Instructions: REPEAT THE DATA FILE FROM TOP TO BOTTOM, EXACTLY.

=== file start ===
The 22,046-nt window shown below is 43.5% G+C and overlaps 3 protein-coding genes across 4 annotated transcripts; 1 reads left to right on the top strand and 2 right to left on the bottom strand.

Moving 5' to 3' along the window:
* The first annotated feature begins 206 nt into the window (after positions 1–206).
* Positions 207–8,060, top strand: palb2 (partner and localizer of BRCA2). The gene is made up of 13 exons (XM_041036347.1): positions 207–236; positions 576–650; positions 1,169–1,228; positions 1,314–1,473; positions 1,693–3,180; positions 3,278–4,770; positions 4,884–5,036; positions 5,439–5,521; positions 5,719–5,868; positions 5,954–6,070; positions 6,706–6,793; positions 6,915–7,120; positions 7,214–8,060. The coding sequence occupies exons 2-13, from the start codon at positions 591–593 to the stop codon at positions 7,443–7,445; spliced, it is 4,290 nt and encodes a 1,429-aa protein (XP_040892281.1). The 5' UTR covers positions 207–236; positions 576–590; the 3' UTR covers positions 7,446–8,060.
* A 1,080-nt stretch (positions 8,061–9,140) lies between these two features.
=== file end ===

The 22,046-nt window shown below is 43.5% G+C and overlaps 3 protein-coding genes across 4 annotated transcripts; 1 reads left to right on the top strand and 2 right to left on the bottom strand.

Moving 5' to 3' along the window:
* The first annotated feature begins 206 nt into the window (after positions 1–206).
* Positions 207–8,060, top strand: palb2 (partner and localizer of BRCA2). The gene is made up of 13 exons (XM_041036347.1): positions 207–236; positions 576–650; positions 1,169–1,228; positions 1,314–1,473; positions 1,693–3,180; positions 3,278–4,770; positions 4,884–5,036; positions 5,439–5,521; positions 5,719–5,868; positions 5,954–6,070; positions 6,706–6,793; positions 6,915–7,120; positions 7,214–8,060. The coding sequence occupies exons 2-13, from the start codon at positions 591–593 to the stop codon at positions 7,443–7,445; spliced, it is 4,290 nt and encodes a 1,429-aa protein (XP_040892281.1). The 5' UTR covers positions 207–236; positions 576–590; the 3' UTR covers positions 7,446–8,060.
* A 1,080-nt stretch (positions 8,061–9,140) lies between these two features.